In 1962, at 65, Thornton Wilder drove alone from the East Coast to Douglas, Ariz. His car died there, and he liked it enough to stick around for 20 months. What sent one of the greatest living American authors — the first to win Pulitzer prizes in fiction ( The Bridge of San Luis Rey) and drama ( Our Town) — to a nowhere town in which he didn’t know a soul? A case of excessive sociability.
Penelope Niven’s rich life of Wilder, which draws upon archives unavailable to previous biographers, situates him firmly in his family: old New England Puritan stock, with all the sexual repression that suggests; not much money; domineering father, artistic mother; five children, each with artistic leanings. Thornton’s designated role, once he’d withstood his father’s disdain for his alleged impractical nature and become a bestselling author, was to support them all, financially and emotionally, as needed.
Outsiders also made demands: theatrical producers (everyone wanted a new play from the author of The Skin of Our Teeth and The Matchmaker, especially after this last became the basis for the hit musical Hello, Dolly); movie bigwigs (Wilder wrote a brilliant screenplay for Alfred Hitchcock’s Shadow of a Doubt); and colleges (in letters, Wilder groused about how Harvard ran him ragged to deliver the Norton lectures in 1950). Wilder was too compliant to say no, and especially during the 1940s and ’50s, he was hard-pressed to find time to write.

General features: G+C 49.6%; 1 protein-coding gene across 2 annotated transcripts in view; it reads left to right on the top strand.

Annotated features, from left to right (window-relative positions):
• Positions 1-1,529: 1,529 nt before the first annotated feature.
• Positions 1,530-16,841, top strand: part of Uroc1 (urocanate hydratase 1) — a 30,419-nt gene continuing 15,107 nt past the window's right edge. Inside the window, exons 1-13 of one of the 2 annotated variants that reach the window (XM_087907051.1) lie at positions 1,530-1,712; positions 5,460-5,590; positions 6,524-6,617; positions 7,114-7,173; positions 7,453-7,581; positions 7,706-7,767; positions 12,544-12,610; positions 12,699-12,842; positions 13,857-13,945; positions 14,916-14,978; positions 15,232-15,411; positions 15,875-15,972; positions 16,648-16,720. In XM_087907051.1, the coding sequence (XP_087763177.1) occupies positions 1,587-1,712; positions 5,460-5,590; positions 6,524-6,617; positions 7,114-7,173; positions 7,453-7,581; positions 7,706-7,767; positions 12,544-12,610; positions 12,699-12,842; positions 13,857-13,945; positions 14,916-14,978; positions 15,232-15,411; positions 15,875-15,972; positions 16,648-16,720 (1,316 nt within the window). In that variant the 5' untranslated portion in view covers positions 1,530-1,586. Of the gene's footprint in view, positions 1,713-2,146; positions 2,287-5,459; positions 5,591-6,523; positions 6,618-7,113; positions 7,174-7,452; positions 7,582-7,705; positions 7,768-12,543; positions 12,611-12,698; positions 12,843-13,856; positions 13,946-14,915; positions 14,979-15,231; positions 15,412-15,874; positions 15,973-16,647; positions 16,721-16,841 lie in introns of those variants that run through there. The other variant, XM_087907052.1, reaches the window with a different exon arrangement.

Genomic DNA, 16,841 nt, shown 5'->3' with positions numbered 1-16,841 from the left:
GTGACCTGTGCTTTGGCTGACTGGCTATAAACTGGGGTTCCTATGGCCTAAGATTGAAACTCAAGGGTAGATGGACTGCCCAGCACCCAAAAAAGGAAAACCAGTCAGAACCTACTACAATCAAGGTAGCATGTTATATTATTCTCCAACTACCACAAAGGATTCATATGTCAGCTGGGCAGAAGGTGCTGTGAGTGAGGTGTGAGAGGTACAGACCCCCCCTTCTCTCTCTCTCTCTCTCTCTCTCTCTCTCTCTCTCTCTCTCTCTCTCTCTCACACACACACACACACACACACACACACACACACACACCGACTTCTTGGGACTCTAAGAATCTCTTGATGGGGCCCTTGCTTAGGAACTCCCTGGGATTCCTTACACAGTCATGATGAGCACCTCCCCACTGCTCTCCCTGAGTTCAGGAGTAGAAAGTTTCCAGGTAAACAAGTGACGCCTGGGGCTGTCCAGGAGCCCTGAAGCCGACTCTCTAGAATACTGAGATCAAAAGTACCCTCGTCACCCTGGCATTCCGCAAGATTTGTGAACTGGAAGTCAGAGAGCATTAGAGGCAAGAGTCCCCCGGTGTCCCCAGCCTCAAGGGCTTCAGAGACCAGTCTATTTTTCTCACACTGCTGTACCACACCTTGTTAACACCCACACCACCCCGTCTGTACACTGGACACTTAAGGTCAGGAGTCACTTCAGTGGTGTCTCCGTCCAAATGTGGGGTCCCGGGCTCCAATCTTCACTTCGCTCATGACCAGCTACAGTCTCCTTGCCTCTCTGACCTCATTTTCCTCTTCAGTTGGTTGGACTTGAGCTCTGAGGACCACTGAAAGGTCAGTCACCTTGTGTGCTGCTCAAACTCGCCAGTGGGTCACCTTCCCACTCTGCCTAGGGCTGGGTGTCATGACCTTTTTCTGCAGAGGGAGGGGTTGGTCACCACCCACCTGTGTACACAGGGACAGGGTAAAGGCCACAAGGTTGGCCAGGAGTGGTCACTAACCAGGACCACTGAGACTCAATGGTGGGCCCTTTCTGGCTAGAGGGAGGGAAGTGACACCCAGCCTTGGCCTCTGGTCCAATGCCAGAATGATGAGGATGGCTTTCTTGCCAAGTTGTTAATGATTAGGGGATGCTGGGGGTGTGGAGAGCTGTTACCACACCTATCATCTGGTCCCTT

In Douglas, Wilder found the chance to work unpestered during the day and to shoot the breeze with salt-of-the-earth rustics in the local taverns at night. The self-imposed exile allowed him to get started on the masterwork of his old age, his novel The Eighth Day, into which he poured his long-fermenting knowledge of the American family.
Thornton Wilder: A Life is the best sort of literary biography, one likely to send the reader back to the author’s works. In Wilder’s case, this might bring a surprise or two. Niven, who has also written biographies of poet Carl Sandburg and photographer Edward Steichen, does not solve the mystery of Wilder’s sexuality. “A case can be made,” she cautiously sums up, “that Wilder was bisexual in his emotional affinities, celibate by choice and circumstance more often than not, and private about his sexual relationships.” In any case, his work contains plenty of eros, if little overt sex.
For the most part, Niven eschews literary criticism, which means she says nothing about Wilder’s chief fault as a writer: sententiousness. Even the famous last line of The Bridge of San Luis Rey — “There is a land of the living and a land of the dead and the bridge is love, the only survival, the only meaning” — may work better as a proverb than as a fitting conclusion to the story of five lives lost in an accident. Wilder seems to have recognized this tendency in himself. In a letter, he endorsed a saying of Chekhov’s: “It is not the business of writers … to answer the great questions (let the theologians and philosophers do that if they feel they must) but ‘to state the questions correctly’ ”
As for Niven, she has admirably done what Chekhov identified as a writer’s business: stated the great questions about her subject correctly.
Dennis Drabelle reviewed this book for The Washington Post.